Premature Babies Eventually Catch Up With Vocabulary

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A premature baby's exposure to pain, oxygen and the environment can harm his or her immature brain.

But not to worry. Researchers say preemies are generally able to catch up in their ability to identify the names of things by their 16th birthdays.

There have been conflicting reports on developmental deficits among children born weeks or months before their due dates.

"This leaves one on a high note, that some of these kids do well," Gerry Taylor, a professor of pediatrics at Case Western who was not involved in the study, tells the Reuters news service.

Canadian and American researchers compared more than 300 children born early and weighing less than 3 pounds to 41 children who were born after a full-length pregnancy of 37 weeks.

In terms of what's called receptive vocabulary -- where kids are shown pictures of objects and asked to identify the correct picture for a given word -- the preemies generally caught up with everyone else by age 16.

Taylor tells Reuters premature children perform better on some tests and worse on others because the risk for brain damage when babies are born early is higher for some parts of the brain and lower for others.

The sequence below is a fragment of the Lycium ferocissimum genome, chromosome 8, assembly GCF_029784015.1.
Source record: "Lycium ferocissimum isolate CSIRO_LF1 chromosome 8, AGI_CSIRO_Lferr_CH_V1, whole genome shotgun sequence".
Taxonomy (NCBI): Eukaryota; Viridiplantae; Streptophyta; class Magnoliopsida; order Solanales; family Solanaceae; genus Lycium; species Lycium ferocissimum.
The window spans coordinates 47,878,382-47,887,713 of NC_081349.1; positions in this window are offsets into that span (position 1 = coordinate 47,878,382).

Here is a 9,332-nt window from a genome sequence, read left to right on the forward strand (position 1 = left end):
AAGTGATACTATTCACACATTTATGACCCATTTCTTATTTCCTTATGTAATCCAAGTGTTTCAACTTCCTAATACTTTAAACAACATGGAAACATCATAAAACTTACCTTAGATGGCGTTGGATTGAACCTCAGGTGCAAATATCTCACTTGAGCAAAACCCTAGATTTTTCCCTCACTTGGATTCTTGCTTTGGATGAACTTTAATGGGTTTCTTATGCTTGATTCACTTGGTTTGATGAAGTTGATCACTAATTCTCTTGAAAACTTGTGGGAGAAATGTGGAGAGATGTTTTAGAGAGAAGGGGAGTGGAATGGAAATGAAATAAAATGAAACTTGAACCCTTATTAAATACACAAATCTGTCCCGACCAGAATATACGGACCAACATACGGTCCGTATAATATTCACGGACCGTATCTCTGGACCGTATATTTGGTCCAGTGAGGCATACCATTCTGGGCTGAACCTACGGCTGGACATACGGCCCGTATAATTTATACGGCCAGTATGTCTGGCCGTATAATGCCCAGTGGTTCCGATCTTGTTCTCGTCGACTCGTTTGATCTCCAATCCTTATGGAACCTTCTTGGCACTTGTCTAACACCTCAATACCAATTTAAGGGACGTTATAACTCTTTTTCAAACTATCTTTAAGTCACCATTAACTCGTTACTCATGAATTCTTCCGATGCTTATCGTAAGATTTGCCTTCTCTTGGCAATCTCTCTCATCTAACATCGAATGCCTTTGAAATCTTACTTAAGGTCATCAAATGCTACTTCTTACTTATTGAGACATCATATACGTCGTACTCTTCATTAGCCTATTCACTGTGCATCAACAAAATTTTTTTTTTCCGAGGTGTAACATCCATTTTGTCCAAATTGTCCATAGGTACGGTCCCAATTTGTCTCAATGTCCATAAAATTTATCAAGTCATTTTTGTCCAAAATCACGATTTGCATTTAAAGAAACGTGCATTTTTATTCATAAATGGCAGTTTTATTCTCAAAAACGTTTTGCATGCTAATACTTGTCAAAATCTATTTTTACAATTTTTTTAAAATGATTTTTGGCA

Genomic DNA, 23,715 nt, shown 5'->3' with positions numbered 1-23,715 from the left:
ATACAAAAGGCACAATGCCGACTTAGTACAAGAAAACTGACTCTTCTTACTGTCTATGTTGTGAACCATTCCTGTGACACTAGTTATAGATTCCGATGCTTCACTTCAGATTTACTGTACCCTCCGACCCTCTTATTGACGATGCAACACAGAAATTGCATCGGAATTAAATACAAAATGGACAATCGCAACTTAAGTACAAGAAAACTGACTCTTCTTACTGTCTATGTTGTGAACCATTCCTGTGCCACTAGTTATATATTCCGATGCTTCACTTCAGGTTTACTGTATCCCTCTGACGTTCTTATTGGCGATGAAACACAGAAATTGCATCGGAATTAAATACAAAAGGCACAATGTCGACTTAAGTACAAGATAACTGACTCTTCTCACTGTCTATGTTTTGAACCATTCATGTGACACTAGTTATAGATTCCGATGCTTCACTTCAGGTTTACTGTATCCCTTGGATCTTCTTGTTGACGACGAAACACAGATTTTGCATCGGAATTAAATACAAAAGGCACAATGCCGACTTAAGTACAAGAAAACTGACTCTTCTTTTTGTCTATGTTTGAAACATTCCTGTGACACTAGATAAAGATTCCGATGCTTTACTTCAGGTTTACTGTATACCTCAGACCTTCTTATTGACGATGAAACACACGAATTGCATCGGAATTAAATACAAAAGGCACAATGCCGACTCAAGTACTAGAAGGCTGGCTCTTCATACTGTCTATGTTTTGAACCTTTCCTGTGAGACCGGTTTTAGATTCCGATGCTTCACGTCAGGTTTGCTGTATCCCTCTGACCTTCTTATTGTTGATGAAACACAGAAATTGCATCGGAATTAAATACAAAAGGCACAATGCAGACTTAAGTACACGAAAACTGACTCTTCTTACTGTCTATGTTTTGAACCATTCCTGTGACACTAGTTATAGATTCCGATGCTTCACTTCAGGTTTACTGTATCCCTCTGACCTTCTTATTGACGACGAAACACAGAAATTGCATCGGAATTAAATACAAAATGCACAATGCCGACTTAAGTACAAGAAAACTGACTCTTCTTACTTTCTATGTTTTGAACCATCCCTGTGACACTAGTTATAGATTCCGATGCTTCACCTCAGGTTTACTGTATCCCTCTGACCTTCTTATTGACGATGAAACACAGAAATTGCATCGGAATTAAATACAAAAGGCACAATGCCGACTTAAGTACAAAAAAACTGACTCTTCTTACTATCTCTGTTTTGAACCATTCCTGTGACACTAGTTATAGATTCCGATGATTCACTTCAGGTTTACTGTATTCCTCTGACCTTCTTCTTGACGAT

"Some areas of the brain sustain more insult than others," Taylor tells Reuters.

The findings of this latest research "were encouraging, because we always focus on the negative" aspects of being born prematurely, lead researcher Thuy Mai Luu, a pediatrician and clinical researcher at Sainte-Justine University Health Center in Montreal, tells Reuters.

Luu adds that her results show that a subset of preemies performs normally on some language and problem-solving tests.

"It's amazing that even with these areas of difficulty the children are able to compensate quite well, make use of their strengths, and go on to achieve," Taylor tells Reuters.

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Start by teaching him that it is safe to do so.